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Science of Electronic Cigarettes

Greece: E-Cig Regulatory Environment

Greece: E-Cig Regulatory Environment

June 25th, 2015

Greece Leads World in E-Cig Research But Lags in Legislation

Greek lawmakers have been struggling to curb their country’s tobacco epidemic over the past few years. Higher tobacco taxes have significantly decreased sales, but indoor smoking bans are largely ignored and unenforced. E-cigarettes could have a positive impact on public health by getting more Greeks to give up smoking for a potentially safer alternative, but laws regulating these devices are vague and also unenforced. Nonetheless, Greece has been a world leader in e-cig safety research and product innovation, and some Greek doctors are advocating around the globe for more sensible, science-based regulations to position e-cigs to smokers as a healthier and more attractive alternative to tobacco.

Some health officials have argued that Greek laws regarding marketing restrictions on tobacco should apply to e-cigs as well, but no such restrictions seem to be legally enforced. The Greek National Pharmaceuticals’ Association website has long stated, “Nicotine-containing products should be licensed before being made available to the public, and no such products have been submitted so far,” yet a simple Google search suggests that e-liquids containing nicotine are sold openly in Greece.

Golden Greek is the most internationally well known e-cig brand to come out of Greece. Golden Greek devices are meant to be highly customizable; each individual piece of hardware is easy to remove, service and replace. Esmokeguru, a company in Greece, is one of the leading global distributors of Golden Greek products and also advertises nicotine-containing e-liquids made by German manufactures Happy Liquid and Zazo on their website.

Greek scientists have been just as busy as Greek manufacturers in perfecting e-cig technology. In August of 2012, Reuters reported on a study led by Dr. Konstantinos Farsalinos, a cardiologist from the Onassis Cardiac Surgery Center in Athens. Farsalinos compared the heart functions of 20 smokers and 22 e-cig users before and after consuming the equivalent of one cigarette. While smokers experienced an immediate spike in blood pressure and heart rate, vapers demonstrated only a tiny rise in blood pressure.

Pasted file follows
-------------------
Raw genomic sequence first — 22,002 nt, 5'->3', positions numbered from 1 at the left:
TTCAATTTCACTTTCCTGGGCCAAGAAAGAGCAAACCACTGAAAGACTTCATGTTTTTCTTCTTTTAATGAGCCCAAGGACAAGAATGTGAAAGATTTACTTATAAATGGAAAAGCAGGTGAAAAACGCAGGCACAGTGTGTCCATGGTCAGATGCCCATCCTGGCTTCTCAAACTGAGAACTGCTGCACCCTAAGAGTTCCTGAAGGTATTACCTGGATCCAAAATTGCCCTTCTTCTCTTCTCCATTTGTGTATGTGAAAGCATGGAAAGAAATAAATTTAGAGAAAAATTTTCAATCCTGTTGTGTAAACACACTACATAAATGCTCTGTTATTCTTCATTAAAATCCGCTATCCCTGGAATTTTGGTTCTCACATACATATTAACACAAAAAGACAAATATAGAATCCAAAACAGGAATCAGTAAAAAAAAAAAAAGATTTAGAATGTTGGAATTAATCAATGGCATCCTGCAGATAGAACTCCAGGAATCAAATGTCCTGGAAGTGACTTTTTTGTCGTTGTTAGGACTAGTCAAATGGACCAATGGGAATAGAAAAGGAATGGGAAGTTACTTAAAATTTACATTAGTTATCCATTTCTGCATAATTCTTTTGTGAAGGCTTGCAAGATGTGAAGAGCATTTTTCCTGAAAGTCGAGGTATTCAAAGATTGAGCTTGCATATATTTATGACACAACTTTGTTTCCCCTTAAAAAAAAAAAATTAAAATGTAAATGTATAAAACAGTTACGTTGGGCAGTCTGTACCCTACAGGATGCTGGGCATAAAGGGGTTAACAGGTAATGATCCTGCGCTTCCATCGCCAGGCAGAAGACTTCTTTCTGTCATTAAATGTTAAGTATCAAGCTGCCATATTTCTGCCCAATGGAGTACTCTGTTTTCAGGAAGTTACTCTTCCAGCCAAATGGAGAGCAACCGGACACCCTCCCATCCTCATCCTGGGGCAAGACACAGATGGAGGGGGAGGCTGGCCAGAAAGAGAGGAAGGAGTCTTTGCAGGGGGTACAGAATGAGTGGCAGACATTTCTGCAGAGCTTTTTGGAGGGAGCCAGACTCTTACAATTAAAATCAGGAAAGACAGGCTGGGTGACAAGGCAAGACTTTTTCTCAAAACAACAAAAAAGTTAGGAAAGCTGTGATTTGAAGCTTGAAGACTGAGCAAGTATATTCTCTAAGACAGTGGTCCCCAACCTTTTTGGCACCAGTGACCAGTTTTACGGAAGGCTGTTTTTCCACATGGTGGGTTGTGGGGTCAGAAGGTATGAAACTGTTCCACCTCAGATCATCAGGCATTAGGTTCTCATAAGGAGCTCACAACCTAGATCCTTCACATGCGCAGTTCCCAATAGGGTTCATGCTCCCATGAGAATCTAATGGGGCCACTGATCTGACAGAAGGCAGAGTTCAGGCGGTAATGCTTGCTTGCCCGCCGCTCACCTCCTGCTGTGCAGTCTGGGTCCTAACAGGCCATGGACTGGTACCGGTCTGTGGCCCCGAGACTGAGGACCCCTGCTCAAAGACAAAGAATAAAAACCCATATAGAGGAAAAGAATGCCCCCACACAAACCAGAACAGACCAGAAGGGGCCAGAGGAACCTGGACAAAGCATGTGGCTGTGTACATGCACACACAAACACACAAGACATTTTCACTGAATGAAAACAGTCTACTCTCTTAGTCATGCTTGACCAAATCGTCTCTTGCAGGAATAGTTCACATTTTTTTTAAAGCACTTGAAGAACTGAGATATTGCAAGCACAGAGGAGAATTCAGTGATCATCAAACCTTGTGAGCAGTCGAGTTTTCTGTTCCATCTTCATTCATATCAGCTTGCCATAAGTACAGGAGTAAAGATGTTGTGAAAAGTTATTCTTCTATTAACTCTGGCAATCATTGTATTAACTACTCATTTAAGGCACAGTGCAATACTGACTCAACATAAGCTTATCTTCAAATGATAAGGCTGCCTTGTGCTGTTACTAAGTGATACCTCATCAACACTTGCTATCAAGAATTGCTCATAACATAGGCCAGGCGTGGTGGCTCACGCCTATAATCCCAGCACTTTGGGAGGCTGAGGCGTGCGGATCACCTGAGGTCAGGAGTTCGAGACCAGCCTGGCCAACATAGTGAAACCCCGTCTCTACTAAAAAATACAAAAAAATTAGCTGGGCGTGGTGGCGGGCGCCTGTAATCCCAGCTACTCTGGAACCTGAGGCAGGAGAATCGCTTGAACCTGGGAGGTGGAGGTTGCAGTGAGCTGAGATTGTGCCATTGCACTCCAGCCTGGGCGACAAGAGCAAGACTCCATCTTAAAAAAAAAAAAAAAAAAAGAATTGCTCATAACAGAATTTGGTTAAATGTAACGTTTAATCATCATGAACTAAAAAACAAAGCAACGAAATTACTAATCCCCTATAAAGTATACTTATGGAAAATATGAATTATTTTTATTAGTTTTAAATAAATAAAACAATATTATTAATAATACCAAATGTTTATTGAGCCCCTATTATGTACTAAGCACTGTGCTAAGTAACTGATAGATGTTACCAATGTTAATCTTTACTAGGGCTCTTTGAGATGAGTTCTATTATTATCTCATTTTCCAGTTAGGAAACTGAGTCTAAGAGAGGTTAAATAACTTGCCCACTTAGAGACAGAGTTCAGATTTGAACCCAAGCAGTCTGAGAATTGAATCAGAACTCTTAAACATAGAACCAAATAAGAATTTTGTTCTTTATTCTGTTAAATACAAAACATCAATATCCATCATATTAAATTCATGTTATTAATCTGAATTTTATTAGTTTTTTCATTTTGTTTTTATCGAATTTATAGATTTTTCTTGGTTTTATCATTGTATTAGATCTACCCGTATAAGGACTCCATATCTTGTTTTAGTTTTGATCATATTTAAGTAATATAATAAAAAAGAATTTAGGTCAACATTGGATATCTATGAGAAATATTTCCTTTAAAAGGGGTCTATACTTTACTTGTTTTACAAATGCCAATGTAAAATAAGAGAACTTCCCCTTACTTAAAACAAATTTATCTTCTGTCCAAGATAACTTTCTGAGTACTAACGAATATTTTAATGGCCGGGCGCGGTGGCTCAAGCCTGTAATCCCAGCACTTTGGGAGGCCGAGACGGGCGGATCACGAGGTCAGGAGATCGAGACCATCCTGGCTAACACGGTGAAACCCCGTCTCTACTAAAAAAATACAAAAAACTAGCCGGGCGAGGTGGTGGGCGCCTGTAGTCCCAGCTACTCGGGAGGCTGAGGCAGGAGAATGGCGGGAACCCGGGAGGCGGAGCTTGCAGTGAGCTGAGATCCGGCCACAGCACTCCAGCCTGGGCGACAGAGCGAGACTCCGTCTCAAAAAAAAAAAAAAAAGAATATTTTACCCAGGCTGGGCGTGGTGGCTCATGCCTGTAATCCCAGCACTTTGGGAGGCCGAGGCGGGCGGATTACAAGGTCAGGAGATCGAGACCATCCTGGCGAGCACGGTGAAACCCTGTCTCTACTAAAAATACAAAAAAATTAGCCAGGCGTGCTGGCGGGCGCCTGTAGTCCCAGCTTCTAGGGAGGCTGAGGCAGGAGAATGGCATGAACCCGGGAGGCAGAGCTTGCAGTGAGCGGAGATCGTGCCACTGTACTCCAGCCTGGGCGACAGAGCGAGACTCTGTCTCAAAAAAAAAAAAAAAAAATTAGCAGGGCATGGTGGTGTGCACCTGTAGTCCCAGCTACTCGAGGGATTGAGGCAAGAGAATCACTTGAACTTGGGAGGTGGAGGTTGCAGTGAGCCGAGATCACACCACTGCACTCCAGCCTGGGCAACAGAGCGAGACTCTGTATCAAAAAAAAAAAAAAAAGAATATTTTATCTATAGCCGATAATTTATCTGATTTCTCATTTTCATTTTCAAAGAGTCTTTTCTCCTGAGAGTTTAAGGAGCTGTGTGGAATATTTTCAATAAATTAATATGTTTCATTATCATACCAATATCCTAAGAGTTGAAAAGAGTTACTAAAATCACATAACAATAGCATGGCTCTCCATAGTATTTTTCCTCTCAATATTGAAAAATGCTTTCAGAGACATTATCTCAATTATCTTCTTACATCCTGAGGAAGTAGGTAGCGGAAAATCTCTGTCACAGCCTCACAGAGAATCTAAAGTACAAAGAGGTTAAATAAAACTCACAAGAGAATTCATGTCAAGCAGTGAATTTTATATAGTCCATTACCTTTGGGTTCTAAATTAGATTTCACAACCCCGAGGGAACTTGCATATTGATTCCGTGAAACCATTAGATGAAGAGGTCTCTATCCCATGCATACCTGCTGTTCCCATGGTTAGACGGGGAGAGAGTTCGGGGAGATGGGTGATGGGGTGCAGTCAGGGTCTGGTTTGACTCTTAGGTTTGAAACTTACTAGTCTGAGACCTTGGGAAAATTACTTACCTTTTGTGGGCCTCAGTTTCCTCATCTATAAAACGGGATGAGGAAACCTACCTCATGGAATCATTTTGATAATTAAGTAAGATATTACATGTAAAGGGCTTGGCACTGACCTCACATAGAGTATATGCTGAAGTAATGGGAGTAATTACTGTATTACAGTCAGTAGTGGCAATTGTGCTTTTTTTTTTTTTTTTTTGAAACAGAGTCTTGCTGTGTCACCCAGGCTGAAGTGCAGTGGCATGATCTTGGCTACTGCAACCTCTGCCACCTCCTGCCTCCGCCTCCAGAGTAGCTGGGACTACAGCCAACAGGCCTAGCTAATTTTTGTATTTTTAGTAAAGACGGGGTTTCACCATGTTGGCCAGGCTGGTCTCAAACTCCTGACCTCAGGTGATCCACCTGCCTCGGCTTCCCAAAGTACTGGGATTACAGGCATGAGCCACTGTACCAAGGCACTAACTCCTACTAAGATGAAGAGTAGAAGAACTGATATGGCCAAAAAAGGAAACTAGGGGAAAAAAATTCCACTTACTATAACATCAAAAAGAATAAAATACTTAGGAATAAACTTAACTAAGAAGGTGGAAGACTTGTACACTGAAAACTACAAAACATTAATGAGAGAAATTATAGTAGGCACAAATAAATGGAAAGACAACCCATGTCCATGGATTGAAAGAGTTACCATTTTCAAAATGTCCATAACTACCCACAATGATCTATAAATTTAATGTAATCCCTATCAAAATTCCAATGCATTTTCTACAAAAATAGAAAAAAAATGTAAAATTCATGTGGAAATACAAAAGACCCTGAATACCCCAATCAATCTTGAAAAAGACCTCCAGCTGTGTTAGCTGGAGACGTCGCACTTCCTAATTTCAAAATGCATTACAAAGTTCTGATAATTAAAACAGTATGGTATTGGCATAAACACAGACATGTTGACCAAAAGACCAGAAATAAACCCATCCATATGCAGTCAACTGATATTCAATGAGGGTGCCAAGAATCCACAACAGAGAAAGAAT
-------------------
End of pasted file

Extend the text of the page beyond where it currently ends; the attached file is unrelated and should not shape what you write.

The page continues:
Speaking to the European Society of Cardiology in 2012, Farsalinos declared, “Currently available data suggest that electronic cigarettes are far less harmful, and substituting tobacco with electronic cigarettes may be beneficial to health.” In early 2015, Dr. Farsalinos spoke at the World Conference on Tobacco Health in Abu Dhabi to urge government officials in the UAE to lift its ban on e-cigarettes. He equated prohibiting tobacco alternatives with promoting tobacco use.

Dr Farsalinos’s research on e-cigs began in 2012 with an online survey designed to study the habits of e-cig users. The 19,441 respondents who used e-cigs cited wanting to stop smoking as their motivation for initially trying the devices, and a whopping 81 percent of participants said that they successfully beat their tobacco habit thanks to e-cigs. The survey also asked about participants’ experience with tobacco cessation products like nicotine replacement therapies and oral medications; it found that those products had a much lower success rate than e-cigs.

Farsalinos continues to conduct safety research. In 2014, his team at the Onassis Cardiac Surgery Center found two concerning chemicals, the creamy buttery flavorings diacetyl and acetyl propionyl, in a significant percentage of a sample of different e-liquids. The chemicals are commonly found in foods, but preliminary research suggests that inhalation may increase risks of lung disease.

While these findings were disappointing, Farsalinos was quick to implore health officials not to throw the baby out with the bath water. The majority of e-liquids on the market do not contain these chemicals, and other small studies across the globe suggest that the dangers posed by e-cig emissions to vapers and bystanders are negligible. More of such research is needed to help e-cig and e-liquid manufactures make sure their products are safe, and Farsalinos still insists that these products can save lives and lower extraordinary healthcare costs due to smoking-related illnesses.

Farsalinos is especially at odds with many public health officials in one regard: He attributes the fact that e-cigs “not only provide nicotine but simulate smoking behavior” to their success in helping smokers quit using tobacco. Lawmakers in other parts of the world have used this fact to argue that e-cigs normalize smoking behavior and will somehow make regular tobacco cigarettes more attractive to non-smoking youth. Unlike Farsalinos’s findings, such assumptions are based on opinion rather than research.

Greece will have to tighten its tobacco laws once the European Union’s Tobacco Products Directive, or TPD, goes into effect in 2016. Given that the TPD is tied up in European courts due to accusations that it unfairly discriminates against e-cig manufactures, the future seems just as uncertain as the present. Hopefully, more scientists like Dr. Farsalinos will see the value that e-cigs can have in cutting tobacco use and continue advocating for regulations that best benefit public health.